In my book, The Power of Meow, the Dalai Lama’s Cat begins with an embarrassing confession:
“Living with the Dalai Lama, surrounded by monks at Namgyal Monastery, and constantly encountering the most revered meditation masters in Tibetan Buddhism, one would assume that among my many admirable qualities I am an accomplished meditator.
Alas, dear reader, I am not!
I may be gorgeous beyond words, with my mesmerizing blue eyes, charcoal face, and sumptuous cream coat. I may be a global celebrity whose well-being is a subject of frequent inquiry by luminaries as diverse as the occupants of the Oval Office, Buckingham Palace, and the more rarefied enclaves of the Hollywood Hills.
But a natural meditator? If only!”
His Holiness’s Cat (HHC) is fully aware of the many life-enhancing benefits of meditating. She lives with one of its greatest living masters – indeed, she curls up right next to him each morning when he meditates. But when she tries to meditate herself, she discovers that she suffers from mental fleas. No sooner has she focused her attention on her breath than she is beset by a dozen irksome, scurrying thoughts, nipping at her mind and distracting her attention.
The revelation that our minds are completely out of control, and that we all suffer from mental fleas, is one of the most sobering discoveries we make when we begin to meditate. It’s also one of the main reasons so many people give up, believing that their hyper-active mind uniquely disqualifies them from the ability to meditate. But it is exactly because we’re so agitated that we stand to get so much from the practice of meditation – if only we would persist.
So what words of comfort and encouragement might HHC share with fellow sufferers of mental fleas? You’ll have to read the book for the full story, but here are five points to get you started:
- It is completely normal to have an agitated mind. So normal, in fact, that the first two of the nine stages of meditative concentration, a yardstick established for over 2,500 years, describes this as the typical experience of all beings when we begin meditating. What matters is not where you start, however, but where you end up.
- If you keep on meditating properly, your concentration must improve. There is no other alternative. In just the same way that training the body has observable, repeatable and measurable effects, so too the mind.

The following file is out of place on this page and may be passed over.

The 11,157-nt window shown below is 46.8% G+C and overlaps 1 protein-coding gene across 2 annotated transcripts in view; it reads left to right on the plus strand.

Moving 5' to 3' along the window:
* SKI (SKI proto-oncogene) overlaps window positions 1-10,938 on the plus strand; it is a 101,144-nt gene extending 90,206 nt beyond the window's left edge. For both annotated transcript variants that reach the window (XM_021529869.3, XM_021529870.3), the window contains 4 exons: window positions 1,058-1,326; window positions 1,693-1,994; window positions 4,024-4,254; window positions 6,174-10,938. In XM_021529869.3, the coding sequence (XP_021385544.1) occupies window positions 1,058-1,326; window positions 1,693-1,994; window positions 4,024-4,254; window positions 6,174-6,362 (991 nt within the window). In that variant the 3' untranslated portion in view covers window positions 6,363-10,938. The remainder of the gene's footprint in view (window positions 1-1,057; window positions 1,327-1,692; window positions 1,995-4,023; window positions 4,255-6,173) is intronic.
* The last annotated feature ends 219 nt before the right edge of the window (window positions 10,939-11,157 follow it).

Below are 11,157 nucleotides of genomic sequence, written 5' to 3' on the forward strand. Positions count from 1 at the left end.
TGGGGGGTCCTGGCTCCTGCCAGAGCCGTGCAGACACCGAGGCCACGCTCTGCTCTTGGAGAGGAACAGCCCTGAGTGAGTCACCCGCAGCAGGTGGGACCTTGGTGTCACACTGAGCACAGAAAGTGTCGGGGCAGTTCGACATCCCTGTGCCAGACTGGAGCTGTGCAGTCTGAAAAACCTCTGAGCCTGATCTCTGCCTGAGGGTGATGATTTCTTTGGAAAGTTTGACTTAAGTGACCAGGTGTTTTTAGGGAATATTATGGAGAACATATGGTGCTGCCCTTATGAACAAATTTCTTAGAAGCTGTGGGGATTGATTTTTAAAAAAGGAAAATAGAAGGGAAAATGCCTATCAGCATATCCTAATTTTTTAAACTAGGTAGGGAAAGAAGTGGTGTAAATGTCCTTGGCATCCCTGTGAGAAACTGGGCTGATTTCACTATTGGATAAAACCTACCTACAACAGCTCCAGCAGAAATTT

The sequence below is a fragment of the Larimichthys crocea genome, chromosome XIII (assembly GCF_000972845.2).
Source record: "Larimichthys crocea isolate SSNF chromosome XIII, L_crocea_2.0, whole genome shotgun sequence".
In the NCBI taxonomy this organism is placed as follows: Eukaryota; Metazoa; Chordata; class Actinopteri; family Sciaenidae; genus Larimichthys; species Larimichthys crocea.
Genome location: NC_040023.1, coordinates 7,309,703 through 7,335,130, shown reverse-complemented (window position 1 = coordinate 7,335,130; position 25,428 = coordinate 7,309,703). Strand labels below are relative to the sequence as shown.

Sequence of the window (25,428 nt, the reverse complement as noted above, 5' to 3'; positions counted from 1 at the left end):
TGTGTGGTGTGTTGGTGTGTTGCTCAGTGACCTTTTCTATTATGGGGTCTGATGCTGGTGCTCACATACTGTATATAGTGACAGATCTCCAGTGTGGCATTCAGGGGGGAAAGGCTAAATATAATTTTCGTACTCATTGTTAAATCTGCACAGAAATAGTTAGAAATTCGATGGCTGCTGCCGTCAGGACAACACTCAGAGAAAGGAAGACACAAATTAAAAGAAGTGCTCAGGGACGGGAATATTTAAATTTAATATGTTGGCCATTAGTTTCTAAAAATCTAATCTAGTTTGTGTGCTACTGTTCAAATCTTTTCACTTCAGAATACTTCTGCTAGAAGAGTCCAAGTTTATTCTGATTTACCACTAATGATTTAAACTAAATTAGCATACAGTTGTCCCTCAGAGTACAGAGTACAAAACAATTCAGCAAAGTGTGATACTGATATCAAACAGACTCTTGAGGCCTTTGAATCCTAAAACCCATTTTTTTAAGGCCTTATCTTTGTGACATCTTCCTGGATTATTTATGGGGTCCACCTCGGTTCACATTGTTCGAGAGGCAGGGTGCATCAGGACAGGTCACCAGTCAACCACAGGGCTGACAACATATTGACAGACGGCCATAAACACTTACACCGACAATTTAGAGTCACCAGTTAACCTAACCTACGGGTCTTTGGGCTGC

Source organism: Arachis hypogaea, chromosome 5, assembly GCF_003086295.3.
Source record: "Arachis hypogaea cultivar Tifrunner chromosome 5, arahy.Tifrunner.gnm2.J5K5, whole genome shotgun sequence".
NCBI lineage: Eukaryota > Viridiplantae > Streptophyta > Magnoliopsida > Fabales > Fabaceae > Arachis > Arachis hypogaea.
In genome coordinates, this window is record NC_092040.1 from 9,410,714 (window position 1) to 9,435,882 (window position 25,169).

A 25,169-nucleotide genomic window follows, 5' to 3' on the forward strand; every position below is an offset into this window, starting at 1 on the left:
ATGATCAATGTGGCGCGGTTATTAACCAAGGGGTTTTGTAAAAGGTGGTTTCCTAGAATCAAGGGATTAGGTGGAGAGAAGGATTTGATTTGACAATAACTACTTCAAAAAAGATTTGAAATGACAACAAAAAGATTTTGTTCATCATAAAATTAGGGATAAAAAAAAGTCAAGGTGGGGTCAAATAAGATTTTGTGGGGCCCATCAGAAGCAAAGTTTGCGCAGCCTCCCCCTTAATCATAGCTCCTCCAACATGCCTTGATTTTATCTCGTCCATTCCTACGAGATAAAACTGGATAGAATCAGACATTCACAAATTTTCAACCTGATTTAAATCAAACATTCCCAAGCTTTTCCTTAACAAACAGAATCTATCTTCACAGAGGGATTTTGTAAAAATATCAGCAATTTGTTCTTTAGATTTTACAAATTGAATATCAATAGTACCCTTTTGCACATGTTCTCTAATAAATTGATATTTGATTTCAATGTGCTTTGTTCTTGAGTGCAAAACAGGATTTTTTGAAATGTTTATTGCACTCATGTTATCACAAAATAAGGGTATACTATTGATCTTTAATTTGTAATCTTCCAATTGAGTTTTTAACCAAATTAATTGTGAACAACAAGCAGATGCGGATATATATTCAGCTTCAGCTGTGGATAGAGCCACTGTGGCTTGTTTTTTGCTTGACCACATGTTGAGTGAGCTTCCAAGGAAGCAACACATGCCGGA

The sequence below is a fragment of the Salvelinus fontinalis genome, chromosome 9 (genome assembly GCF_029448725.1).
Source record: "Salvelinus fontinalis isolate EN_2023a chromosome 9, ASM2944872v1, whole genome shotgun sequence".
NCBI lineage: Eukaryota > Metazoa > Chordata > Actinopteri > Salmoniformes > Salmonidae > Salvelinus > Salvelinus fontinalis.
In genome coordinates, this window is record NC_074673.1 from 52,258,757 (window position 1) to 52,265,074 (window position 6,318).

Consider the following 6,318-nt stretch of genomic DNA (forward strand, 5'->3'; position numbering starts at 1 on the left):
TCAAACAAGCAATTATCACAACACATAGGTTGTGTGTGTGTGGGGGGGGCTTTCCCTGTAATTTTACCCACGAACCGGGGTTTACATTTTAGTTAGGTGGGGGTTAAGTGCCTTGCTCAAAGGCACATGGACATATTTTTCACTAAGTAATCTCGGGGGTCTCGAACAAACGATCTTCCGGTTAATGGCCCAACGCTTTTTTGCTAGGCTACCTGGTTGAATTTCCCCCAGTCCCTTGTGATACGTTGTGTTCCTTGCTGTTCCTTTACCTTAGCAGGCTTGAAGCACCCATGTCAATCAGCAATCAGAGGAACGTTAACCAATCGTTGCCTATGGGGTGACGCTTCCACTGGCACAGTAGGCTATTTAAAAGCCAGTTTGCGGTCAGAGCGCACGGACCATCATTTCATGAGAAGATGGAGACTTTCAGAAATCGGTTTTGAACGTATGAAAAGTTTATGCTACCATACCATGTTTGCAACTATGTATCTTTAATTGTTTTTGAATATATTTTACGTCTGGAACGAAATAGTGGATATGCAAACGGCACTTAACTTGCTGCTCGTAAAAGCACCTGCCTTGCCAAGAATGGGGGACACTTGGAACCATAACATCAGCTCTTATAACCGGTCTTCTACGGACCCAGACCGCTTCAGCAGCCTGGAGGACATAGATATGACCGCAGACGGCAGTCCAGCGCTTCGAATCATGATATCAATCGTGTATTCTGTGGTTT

- Even though your concentration may be poor, simply showing up on the meditation cushion has profoundly positive effects on both body and mind. The growing weight of clinical research shows how our hormonal output shifts, our brain waves alter, our stress levels fall away and psychological markers are improved even when it feels like our mind is going all over the place. In fact, it’s not unusual to feel your concentration is deteriorating in the early days, not because it is, but because your awareness is becoming clearer. If so – well done and keep on going!
- Meditation practice is a bit like running a well-diversified farm. The trees in your orchard (meditative concentration) will take years to bear fruit. But your seasonal vegetables will bring more obvious, short term results. What are these metaphorical vegetables? You may find the things that used to drive you crazy, drive you less crazy. You may have some ‘aha’ experiences when insights about your personal or professional life suddenly bubble up in your consciousness. You may find yourself deriving more pleasure from simple, everyday experiences.
- Even if most of the time, most of your sessions are flea-ridden, if you keep on at it, one fine day you’ll have a moment’s peace when your mind is focused, the sense of division between observer and observed dissolves away and you catch a glimpse of what is possible. Congratulations, dear reader – you have just experienced The Power of Meow!
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(Image of scratching cat courtesy of: https://www.bing.com/images/search?q=scratching+cat+image&view=detailv2&&id=8C4B6EF424941EE63E07B7D8EBA1FB2AFE4C3A27&selectedIndex=0&ccid=CSk3hRCj&simid=608014370802894684&thid=OIP.M0929378510a3d22e9ccadf896f09b341H0&ajaxhist=0)